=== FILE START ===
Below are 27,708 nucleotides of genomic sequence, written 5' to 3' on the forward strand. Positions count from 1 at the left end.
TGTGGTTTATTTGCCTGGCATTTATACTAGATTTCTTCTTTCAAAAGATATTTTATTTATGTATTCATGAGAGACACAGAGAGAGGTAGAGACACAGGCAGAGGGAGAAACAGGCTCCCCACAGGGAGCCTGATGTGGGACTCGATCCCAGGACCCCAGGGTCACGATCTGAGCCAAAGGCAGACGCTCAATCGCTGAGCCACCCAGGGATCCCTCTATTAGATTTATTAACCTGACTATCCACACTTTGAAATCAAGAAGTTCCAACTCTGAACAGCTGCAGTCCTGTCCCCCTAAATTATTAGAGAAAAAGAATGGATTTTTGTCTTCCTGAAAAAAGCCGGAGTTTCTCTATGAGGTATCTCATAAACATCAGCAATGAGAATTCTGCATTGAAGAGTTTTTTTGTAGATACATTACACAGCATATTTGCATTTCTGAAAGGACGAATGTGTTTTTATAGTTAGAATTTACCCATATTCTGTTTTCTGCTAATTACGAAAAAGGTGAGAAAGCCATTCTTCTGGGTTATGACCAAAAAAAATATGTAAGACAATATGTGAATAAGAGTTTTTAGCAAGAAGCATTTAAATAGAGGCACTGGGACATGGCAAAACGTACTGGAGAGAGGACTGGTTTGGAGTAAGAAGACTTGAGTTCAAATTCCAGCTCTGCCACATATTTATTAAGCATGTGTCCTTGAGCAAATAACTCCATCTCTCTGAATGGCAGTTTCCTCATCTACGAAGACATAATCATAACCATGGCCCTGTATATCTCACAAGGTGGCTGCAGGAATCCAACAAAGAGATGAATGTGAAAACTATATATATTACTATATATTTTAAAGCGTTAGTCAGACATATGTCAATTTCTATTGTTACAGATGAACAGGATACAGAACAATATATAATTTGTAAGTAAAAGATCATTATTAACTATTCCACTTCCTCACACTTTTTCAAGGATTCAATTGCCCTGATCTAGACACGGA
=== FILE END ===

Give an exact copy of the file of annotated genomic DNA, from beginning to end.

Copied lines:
Below are 27,708 nucleotides of genomic sequence, written 5' to 3' on the forward strand. Positions count from 1 at the left end.
TGTGGTTTATTTGCCTGGCATTTATACTAGATTTCTTCTTTCAAAAGATATTTTATTTATGTATTCATGAGAGACACAGAGAGAGGTAGAGACACAGGCAGAGGGAGAAACAGGCTCCCCACAGGGAGCCTGATGTGGGACTCGATCCCAGGACCCCAGGGTCACGATCTGAGCCAAAGGCAGACGCTCAATCGCTGAGCCACCCAGGGATCCCTCTATTAGATTTATTAACCTGACTATCCACACTTTGAAATCAAGAAGTTCCAACTCTGAACAGCTGCAGTCCTGTCCCCCTAAATTATTAGAGAAAAAGAATGGATTTTTGTCTTCCTGAAAAAAGCCGGAGTTTCTCTATGAGGTATCTCATAAACATCAGCAATGAGAATTCTGCATTGAAGAGTTTTTTTGTAGATACATTACACAGCATATTTGCATTTCTGAAAGGACGAATGTGTTTTTATAGTTAGAATTTACCCATATTCTGTTTTCTGCTAATTACGAAAAAGGTGAGAAAGCCATTCTTCTGGGTTATGACCAAAAAAAATATGTAAGACAATATGTGAATAAGAGTTTTTAGCAAGAAGCATTTAAATAGAGGCACTGGGACATGGCAAAACGTACTGGAGAGAGGACTGGTTTGGAGTAAGAAGACTTGAGTTCAAATTCCAGCTCTGCCACATATTTATTAAGCATGTGTCCTTGAGCAAATAACTCCATCTCTCTGAATGGCAGTTTCCTCATCTACGAAGACATAATCATAACCATGGCCCTGTATATCTCACAAGGTGGCTGCAGGAATCCAACAAAGAGATGAATGTGAAAACTATATATATTACTATATATTTTAAAGCGTTAGTCAGACATATGTCAATTTCTATTGTTACAGATGAACAGGATACAGAACAATATATAATTTGTAAGTAAAAGATCATTATTAACTATTCCACTTCCTCACACTTTTTCAAGGATTCAATTGCCCTGATCTAGACACGGA